Everyone screws up. Expect to have occasional slips. But don't let the occasional missed exercise class or Friday workplace donut throw you off course, explained Norcross.
Most successful resolvers slip in January, but 71% of successful resolvers say their first slip strengthened their efforts through a combination of guilt, increasing awareness of their problem's severity, and the slip reminding them to refine their plans, he said.
If you know you're walking into a high pressure situation, practice saying "no thanks" to your aunt's apple pie in advance. Even people who don't like apple pie sometimes still eat it when offered just to be polite. Instead, practice saying "No, thank you."
And if you do slip? Focus on getting back on track, not the slip. "The people who show more compassion for themselves are more likely to get back on the horse and try again," Rubin said.
Set yourself up for success
See what they tell you: If you're resolved to spend less time on your phone but grab it as soon as you wake up, put your phone in another room at night. Oh, it's your alarm, you say? Buy an alarm clock. They cost $6 now.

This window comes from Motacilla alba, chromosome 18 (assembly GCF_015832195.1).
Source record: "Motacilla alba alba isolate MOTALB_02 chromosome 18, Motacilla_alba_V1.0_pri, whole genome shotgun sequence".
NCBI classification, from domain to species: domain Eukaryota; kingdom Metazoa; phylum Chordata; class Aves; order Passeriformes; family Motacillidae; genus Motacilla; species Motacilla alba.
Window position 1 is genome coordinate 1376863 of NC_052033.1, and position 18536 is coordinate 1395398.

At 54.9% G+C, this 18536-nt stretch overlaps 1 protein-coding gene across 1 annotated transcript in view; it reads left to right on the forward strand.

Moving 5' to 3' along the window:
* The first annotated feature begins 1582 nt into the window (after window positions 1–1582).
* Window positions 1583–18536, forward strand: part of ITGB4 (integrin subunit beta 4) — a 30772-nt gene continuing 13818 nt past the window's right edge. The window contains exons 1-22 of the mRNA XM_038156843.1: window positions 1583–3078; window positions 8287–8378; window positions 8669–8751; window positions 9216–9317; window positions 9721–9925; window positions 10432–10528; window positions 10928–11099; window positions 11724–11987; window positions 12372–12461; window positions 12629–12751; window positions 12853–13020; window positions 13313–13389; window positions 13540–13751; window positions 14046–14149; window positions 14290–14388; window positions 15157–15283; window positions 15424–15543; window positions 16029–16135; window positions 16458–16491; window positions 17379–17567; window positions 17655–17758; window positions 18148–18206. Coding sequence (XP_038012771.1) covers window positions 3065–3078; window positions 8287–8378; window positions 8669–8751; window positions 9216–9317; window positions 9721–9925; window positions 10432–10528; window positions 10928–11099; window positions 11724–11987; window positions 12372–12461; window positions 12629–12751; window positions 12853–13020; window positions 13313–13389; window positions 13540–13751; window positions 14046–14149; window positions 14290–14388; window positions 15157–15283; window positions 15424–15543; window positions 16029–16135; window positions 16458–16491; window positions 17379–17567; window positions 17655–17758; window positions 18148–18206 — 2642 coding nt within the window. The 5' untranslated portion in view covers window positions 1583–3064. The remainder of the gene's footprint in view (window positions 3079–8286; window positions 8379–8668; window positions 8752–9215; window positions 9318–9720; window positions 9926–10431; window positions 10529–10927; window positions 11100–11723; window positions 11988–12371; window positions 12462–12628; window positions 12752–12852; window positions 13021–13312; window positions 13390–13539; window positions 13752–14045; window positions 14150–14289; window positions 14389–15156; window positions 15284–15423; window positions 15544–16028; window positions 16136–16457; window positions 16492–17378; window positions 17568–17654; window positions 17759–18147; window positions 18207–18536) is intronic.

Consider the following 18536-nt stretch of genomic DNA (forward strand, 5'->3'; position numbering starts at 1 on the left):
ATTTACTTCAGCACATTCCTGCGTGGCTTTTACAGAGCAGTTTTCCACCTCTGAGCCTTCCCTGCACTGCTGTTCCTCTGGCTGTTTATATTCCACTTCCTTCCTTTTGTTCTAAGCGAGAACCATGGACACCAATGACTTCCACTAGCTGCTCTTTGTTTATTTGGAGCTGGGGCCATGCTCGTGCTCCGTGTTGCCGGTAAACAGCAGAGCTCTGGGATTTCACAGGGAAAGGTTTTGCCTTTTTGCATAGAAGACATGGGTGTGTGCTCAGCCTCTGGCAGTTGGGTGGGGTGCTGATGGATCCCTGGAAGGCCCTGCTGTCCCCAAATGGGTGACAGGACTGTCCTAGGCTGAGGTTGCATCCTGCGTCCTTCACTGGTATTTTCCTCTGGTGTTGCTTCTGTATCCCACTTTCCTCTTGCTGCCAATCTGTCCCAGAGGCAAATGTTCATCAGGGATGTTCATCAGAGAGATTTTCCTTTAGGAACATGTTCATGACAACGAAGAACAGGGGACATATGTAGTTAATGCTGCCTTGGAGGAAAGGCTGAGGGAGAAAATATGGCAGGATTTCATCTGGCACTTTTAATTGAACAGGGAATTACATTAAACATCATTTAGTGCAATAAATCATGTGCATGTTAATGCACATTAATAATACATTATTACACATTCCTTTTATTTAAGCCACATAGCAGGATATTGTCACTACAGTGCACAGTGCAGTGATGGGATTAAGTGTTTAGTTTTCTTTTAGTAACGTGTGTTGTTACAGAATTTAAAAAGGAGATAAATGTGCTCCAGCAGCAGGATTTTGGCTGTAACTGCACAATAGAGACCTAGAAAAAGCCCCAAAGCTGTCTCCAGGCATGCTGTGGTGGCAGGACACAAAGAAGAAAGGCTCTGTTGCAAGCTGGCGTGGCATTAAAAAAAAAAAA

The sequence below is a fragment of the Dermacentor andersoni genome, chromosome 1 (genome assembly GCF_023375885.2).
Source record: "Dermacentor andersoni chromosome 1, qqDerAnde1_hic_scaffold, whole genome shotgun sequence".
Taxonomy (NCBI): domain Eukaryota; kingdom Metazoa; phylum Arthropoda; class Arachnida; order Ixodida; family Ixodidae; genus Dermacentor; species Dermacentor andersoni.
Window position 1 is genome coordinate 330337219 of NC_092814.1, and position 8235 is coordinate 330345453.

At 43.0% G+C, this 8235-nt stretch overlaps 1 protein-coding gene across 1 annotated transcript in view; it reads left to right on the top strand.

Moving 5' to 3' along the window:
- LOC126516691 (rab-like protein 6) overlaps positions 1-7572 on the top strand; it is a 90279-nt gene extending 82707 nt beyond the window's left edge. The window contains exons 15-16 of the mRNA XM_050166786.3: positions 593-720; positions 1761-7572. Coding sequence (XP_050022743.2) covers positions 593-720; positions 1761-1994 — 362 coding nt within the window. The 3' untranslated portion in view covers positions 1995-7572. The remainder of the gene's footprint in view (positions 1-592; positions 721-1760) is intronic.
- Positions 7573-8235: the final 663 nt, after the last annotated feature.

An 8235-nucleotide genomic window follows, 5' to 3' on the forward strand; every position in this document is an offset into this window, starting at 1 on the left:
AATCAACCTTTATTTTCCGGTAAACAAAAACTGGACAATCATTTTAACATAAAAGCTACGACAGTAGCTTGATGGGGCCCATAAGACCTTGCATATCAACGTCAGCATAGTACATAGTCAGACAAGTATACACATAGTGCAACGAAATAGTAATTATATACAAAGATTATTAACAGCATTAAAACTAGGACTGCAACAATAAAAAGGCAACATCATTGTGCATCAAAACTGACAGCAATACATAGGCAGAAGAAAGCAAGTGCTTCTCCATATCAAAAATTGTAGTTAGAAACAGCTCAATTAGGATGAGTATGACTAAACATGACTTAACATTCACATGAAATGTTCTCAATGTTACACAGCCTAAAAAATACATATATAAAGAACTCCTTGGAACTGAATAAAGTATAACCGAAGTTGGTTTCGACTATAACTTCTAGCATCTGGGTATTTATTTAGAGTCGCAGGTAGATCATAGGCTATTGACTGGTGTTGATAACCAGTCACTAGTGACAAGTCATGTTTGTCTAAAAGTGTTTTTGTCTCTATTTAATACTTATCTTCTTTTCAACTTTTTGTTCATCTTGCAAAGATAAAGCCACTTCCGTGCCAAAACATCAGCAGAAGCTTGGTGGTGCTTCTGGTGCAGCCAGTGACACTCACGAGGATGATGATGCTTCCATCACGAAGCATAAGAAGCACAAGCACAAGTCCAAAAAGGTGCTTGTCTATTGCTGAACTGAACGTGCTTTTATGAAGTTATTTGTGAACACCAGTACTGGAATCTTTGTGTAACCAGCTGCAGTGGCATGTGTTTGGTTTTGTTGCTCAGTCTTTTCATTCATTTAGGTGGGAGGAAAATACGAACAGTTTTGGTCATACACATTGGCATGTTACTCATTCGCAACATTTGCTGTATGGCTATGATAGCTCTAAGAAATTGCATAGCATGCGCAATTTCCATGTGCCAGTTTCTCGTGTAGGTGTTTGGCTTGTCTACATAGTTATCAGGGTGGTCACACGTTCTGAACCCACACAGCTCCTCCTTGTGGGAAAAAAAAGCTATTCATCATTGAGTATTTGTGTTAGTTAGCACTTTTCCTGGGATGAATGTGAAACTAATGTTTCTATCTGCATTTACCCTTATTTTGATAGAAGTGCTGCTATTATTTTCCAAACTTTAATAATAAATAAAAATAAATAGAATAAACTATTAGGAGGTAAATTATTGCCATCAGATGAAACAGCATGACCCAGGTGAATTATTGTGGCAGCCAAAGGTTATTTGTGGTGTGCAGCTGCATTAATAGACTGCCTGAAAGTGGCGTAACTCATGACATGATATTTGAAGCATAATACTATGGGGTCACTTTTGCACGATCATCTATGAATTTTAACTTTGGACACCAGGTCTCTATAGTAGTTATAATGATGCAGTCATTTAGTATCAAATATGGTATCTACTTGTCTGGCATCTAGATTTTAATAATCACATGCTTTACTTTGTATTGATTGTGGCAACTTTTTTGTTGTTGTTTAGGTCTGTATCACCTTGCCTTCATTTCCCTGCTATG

If you want to limit sweets, get them out of your house. Stay away from your work's break room during Wednesday snack time (not that I'm speaking from personal experience at CNN).
Rather than asking you to consider your goals, Clear asks you to consider this two-step process.
Decide the type of person you want to be: A healthy person? A strong person? A writer? A musician?
Then prove it to yourself with small wins over time. Gym classes, weight lifting, writing, practicing. Every time you do something toward the goal of you who want to be, tell yourself that you are becoming that person. (I did my Pilates in the morning before I started writing this piece. It's part of my goal to be a healthy person.)
Make it public
If you're surrounded by supportive friends and family, making your goals public and asking for accountability can help. So can joining a gym with friendly competition or a group like Weight Watchers.
The resolution guides I spoke to agreed to go public with their resolutions: Norcross resolved to stop multitasking in 2020, and he had already started practicing during our telephone interview. (After he mentioned it, I did feel like I had his full attention.)